The Adventures Of Huckleberry Finn By William Twain

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The Adventures of Huckleberry Finn show much growth in Huck’s state of mind and, consequently, conveys themes of human equality that were scarce in Twain’s time of the 1800’s. These ideas of racial equality and social criticism were heavily enforced in the novel via Huck’s growth as a person. These changes really get put into stone when Huck decides to refuse to turn in Jim by destroying the letter to Ms.Watson. Throughout Twain’s novel, Huck undergoes a drastic amount of maturing, but this moment is a significant turning point in Huck’s moral understanding of his world as he doubts the way he has been shown the world. When he decides to tear up the letter to turn Jim in, who is a slave, he experiences an internal conflict until he…show more content…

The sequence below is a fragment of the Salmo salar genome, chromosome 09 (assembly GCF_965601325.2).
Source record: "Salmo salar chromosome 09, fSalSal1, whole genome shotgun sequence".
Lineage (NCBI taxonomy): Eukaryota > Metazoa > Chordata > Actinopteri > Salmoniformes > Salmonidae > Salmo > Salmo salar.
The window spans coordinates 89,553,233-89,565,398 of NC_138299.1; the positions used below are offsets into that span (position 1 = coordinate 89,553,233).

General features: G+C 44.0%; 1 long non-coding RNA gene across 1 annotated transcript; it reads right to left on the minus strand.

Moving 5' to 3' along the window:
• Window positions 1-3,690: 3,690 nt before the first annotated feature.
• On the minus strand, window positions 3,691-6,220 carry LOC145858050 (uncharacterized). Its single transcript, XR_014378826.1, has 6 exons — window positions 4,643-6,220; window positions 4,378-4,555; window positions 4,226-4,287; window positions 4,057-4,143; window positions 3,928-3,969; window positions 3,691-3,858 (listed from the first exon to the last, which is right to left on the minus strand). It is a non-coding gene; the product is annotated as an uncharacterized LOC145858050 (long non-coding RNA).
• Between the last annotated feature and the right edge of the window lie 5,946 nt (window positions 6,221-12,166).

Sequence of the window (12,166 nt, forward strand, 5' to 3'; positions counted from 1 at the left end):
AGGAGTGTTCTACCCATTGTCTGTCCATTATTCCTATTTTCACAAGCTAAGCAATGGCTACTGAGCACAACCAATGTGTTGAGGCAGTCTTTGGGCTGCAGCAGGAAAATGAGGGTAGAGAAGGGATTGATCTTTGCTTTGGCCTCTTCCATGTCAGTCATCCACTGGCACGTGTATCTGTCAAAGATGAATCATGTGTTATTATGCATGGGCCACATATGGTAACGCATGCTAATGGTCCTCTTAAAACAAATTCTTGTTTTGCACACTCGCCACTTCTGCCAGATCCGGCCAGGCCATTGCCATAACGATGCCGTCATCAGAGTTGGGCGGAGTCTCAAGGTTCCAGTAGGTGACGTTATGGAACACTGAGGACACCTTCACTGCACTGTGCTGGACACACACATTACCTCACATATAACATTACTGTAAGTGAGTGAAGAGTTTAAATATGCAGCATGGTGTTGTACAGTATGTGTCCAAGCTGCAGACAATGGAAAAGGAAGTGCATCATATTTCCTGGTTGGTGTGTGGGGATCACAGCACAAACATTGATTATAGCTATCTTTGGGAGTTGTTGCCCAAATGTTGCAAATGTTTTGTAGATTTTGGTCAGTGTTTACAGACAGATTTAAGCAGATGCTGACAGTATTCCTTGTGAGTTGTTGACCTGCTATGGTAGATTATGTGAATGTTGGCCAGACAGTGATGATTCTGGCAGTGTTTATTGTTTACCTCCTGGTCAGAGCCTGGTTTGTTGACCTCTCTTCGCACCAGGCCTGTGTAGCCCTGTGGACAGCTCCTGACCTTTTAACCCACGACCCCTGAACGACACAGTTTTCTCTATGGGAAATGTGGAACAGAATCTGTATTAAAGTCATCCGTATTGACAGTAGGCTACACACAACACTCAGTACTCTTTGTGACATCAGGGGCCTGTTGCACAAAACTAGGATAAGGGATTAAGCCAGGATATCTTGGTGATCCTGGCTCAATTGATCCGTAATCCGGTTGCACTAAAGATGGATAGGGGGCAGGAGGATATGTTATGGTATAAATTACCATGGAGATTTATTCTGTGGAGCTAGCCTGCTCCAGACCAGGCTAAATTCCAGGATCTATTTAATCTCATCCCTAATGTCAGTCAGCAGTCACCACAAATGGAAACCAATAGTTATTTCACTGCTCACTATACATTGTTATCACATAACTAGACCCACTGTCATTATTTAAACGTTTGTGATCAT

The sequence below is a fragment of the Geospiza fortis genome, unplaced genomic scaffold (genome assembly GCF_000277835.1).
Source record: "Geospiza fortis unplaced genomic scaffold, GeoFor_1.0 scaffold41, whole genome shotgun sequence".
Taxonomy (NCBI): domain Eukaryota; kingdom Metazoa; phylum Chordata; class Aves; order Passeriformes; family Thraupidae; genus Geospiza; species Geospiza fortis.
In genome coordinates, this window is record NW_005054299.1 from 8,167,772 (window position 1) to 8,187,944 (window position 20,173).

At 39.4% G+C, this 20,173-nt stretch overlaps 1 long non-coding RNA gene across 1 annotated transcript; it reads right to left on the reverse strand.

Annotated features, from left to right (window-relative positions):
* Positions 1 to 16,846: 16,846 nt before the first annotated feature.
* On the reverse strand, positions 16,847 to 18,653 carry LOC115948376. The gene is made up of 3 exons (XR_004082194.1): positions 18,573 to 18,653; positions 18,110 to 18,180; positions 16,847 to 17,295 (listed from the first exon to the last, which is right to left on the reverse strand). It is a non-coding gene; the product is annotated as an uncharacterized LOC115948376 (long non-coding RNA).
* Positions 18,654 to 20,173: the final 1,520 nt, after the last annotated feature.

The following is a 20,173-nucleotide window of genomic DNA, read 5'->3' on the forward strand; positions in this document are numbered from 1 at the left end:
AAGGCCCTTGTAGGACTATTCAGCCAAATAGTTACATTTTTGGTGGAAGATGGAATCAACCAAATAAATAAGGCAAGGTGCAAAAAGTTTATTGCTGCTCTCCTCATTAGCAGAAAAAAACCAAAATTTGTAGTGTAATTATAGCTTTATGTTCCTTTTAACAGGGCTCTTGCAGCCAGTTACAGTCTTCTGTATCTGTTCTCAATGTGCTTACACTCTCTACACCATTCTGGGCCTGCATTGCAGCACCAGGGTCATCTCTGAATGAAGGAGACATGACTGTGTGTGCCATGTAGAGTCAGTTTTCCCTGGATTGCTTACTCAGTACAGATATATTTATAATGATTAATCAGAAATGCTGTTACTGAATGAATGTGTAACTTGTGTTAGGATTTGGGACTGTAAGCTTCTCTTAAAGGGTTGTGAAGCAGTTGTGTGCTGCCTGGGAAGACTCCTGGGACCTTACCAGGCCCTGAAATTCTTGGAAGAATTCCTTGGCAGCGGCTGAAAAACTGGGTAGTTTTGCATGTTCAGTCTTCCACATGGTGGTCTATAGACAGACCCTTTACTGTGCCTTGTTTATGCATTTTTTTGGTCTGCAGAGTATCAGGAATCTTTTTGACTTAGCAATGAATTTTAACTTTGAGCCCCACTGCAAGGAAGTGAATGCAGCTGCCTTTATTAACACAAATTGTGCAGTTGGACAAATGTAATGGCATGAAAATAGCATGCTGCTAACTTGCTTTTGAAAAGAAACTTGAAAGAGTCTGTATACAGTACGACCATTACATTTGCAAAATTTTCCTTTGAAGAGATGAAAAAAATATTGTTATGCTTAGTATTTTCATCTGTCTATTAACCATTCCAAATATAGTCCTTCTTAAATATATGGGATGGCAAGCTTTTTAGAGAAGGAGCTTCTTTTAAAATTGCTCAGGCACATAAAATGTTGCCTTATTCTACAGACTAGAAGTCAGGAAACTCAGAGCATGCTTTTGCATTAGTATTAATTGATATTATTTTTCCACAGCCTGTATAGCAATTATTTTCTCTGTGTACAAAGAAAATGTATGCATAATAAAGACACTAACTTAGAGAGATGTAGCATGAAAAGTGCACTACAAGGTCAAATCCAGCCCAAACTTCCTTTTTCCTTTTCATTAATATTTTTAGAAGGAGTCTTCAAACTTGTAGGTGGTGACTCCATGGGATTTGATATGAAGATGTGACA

In fact, he thought this man saving and reclaiming his family was wrong, but as he spent more time with Jim on the raft and bonds, he believes that Jim isn’t just a “nigger,” but a friend and human on a noble deed. Because of this friendship he has had with this black man, he risks eternal damnation to save him so that he can get back his family that belongs to a slave owner. It’s here that Huck’s old ideals that he was taught by the Widow and Pap begin to develop and morph into his own way of interpretation of the structure of man. During his crisis, one part of him thought that he should turn him in because he is stolen property, but there was a part of him that also said Jim has done nothing wrong and doesn’t deserve the cruelty awaiting him. He acknowledges that what he has been told is wrong and decides to act upon his own judgment, which is then expanded upon in throughout the novel after this moment. This one seemingly small action, actually plays a grand role in the novel’s plot and overall message. The act of tearing up the note is one of the most important pushes towards Huck’s own interpretation of the world around him. Here, he begins questioning what really is the right or wrong of the situation and chooses the “wrong” action, deemed by society, because
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